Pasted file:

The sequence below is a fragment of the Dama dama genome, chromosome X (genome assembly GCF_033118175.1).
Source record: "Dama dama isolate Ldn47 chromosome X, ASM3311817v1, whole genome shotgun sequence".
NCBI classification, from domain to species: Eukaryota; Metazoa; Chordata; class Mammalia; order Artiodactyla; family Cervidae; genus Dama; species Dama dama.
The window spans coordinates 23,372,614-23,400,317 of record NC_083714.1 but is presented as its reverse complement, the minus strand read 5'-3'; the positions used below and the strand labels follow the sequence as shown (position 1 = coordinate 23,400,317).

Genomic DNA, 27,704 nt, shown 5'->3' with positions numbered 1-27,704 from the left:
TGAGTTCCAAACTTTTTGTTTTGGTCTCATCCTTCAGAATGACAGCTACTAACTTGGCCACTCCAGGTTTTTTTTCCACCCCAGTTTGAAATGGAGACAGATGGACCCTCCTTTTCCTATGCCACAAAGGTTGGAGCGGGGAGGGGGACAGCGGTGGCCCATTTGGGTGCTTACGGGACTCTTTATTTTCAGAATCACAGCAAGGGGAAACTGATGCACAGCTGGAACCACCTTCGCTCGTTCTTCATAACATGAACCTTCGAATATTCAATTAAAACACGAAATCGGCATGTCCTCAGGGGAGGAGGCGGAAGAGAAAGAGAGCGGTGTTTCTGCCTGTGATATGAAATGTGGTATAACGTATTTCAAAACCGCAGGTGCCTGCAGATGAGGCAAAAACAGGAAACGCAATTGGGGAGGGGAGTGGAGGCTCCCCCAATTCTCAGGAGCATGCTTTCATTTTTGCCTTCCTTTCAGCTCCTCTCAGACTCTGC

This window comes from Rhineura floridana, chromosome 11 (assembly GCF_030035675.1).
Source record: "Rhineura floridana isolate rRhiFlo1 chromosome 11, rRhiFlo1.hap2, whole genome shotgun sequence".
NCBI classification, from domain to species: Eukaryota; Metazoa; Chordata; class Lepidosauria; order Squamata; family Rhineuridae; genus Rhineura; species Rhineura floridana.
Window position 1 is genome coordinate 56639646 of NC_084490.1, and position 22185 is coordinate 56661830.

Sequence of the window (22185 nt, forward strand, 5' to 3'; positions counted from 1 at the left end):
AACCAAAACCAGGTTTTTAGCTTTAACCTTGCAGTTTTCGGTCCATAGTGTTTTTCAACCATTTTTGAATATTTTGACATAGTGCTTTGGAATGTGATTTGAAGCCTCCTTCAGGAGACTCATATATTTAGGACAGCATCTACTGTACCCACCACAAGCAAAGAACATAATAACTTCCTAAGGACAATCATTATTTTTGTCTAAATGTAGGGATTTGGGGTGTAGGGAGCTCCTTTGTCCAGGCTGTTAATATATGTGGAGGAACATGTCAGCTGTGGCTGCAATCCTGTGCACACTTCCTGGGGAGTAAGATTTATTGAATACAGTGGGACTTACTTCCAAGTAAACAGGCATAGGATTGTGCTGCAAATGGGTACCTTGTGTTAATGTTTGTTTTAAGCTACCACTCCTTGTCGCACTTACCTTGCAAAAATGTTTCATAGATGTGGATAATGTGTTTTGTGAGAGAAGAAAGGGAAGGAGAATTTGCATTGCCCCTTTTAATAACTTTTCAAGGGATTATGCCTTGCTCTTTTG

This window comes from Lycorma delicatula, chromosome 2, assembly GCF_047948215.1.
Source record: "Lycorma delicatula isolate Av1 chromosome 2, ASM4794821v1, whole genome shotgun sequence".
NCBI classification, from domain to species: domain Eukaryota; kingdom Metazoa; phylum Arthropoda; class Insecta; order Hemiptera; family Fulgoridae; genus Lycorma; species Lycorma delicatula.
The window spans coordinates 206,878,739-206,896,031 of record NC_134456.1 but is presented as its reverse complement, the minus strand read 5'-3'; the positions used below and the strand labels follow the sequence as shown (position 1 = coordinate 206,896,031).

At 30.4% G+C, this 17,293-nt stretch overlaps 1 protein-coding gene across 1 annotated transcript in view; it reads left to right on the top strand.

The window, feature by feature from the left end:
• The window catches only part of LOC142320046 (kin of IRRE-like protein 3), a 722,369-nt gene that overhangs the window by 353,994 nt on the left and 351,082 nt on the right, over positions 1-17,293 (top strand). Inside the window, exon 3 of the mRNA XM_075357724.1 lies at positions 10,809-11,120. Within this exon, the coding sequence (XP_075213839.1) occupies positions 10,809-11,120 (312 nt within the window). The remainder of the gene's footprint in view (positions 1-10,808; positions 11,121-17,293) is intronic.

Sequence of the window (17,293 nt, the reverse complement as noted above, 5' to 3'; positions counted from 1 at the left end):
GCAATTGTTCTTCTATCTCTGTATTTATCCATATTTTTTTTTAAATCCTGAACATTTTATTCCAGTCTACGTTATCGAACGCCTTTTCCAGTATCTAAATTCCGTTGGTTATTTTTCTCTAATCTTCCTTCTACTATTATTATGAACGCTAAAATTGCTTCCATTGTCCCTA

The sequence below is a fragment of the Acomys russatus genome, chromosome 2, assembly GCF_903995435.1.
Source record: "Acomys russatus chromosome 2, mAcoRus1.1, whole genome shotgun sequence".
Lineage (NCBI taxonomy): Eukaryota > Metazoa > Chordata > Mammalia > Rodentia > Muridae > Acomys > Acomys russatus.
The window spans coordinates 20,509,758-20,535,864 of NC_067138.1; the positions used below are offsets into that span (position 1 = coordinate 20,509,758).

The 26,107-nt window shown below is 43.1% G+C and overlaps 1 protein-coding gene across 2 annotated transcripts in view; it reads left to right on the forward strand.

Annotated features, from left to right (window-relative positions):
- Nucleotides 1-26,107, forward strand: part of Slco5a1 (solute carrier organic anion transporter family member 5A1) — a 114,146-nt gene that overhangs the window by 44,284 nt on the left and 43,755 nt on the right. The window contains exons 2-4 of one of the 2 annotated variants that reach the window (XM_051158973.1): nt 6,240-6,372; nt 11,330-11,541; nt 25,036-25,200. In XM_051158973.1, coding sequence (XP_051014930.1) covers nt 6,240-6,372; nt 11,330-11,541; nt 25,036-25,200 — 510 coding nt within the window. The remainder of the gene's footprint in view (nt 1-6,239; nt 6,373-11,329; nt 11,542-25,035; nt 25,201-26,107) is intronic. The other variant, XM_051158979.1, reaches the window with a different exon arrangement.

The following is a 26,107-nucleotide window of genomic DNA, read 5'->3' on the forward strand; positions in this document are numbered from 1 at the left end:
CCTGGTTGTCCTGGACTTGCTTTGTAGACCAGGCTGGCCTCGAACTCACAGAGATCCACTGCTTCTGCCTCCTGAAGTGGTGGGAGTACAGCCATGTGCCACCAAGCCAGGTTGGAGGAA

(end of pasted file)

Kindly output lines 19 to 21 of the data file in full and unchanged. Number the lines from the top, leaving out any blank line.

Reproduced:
• The window catches only part of LOC142320046 (kin of IRRE-like protein 3), a 722,369-nt gene that overhangs the window by 353,994 nt on the left and 351,082 nt on the right, over positions 1-17,293 (top strand). Inside the window, exon 3 of the mRNA XM_075357724.1 lies at positions 10,809-11,120. Within this exon, the coding sequence (XP_075213839.1) occupies positions 10,809-11,120 (312 nt within the window). The remainder of the gene's footprint in view (positions 1-10,808; positions 11,121-17,293) is intronic.

Sequence of the window (17,293 nt, the reverse complement as noted above, 5' to 3'; positions counted from 1 at the left end):
GCAATTGTTCTTCTATCTCTGTATTTATCCATATTTTTTTTTAAATCCTGAACATTTTATTCCAGTCTACGTTATCGAACGCCTTTTCCAGTATCTAAATTCCGTTGGTTATTTTTCTCTAATCTTCCTTCTACTATTATTATGAACGCTAAAATTGCTTCCATTGTCCCTA